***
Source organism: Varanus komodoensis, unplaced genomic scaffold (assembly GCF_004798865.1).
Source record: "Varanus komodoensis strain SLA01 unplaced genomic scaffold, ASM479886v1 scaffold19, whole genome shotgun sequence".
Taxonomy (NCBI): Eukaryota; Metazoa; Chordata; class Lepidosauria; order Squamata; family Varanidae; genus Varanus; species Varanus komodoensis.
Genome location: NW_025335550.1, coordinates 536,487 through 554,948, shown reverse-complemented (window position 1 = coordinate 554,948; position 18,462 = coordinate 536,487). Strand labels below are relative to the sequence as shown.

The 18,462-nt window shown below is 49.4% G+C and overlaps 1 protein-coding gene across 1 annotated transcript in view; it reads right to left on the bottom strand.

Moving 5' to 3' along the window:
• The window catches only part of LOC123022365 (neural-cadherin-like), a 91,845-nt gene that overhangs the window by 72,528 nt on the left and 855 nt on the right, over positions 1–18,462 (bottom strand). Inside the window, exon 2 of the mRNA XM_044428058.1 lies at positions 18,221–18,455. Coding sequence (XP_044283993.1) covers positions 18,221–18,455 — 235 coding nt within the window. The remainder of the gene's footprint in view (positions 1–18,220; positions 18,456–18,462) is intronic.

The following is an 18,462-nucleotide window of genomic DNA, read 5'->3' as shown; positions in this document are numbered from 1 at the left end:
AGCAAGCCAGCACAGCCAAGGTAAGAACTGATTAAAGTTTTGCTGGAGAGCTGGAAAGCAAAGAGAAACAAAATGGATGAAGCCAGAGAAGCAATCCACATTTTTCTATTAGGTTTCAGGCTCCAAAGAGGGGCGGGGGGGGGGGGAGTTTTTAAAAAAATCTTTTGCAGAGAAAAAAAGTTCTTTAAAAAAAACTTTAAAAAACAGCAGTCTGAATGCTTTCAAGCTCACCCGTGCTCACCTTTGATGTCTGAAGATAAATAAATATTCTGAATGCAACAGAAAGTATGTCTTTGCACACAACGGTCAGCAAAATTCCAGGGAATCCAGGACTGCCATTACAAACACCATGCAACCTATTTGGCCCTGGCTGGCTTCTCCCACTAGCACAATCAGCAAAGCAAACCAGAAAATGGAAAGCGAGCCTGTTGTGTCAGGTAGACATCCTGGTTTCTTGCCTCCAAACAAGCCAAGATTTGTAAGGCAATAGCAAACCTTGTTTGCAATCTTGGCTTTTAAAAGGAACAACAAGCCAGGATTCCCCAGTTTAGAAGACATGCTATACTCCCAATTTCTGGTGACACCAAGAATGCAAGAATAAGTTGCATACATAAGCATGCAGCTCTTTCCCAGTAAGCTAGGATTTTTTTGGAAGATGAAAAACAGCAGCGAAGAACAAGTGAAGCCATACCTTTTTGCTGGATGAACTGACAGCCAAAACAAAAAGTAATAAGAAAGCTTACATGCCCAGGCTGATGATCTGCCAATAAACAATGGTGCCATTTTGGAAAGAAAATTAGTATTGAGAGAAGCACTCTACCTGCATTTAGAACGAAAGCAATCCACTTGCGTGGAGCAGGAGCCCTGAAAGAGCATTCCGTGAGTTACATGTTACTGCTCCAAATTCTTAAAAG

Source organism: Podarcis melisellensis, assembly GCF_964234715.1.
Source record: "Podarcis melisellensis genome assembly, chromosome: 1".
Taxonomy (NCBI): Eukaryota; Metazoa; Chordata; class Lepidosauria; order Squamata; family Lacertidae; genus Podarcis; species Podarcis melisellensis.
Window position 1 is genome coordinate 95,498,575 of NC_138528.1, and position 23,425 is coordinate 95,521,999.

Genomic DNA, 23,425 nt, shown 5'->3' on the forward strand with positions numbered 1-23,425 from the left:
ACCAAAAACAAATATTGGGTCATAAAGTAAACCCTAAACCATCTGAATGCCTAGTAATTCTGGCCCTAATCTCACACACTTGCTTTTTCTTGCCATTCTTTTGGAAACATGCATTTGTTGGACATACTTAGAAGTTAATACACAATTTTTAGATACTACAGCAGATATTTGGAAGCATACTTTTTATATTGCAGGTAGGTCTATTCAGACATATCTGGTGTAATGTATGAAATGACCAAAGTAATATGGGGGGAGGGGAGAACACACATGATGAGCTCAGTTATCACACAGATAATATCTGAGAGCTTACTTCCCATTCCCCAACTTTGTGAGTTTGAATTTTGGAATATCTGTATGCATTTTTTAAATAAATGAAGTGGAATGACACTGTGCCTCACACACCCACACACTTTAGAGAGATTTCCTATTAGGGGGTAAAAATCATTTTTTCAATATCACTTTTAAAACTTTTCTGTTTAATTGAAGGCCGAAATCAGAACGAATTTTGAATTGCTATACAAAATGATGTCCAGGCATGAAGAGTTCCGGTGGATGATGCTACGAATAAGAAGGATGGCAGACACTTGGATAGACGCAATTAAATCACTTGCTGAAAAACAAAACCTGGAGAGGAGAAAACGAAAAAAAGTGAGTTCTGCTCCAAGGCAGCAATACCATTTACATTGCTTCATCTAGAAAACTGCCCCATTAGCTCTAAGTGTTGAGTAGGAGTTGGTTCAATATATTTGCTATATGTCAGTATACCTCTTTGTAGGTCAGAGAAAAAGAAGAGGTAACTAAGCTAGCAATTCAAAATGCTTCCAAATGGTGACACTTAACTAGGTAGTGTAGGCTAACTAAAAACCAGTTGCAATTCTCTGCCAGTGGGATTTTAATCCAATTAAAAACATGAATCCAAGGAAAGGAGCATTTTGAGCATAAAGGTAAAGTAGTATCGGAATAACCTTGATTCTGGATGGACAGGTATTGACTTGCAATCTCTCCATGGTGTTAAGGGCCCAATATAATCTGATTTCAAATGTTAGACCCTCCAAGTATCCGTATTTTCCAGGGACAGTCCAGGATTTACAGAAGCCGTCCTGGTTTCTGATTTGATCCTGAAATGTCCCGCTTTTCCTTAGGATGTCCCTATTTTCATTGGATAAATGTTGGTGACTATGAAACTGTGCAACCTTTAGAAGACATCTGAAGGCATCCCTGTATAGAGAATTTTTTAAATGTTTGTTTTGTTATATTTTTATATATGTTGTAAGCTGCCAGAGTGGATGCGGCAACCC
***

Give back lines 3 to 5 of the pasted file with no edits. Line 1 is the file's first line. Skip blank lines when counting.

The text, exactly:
Taxonomy (NCBI): Eukaryota; Metazoa; Chordata; class Lepidosauria; order Squamata; family Varanidae; genus Varanus; species Varanus komodoensis.
Genome location: NW_025335550.1, coordinates 536,487 through 554,948, shown reverse-complemented (window position 1 = coordinate 554,948; position 18,462 = coordinate 536,487). Strand labels below are relative to the sequence as shown.

The 18,462-nt window shown below is 49.4% G+C and overlaps 1 protein-coding gene across 1 annotated transcript in view; it reads right to left on the bottom strand.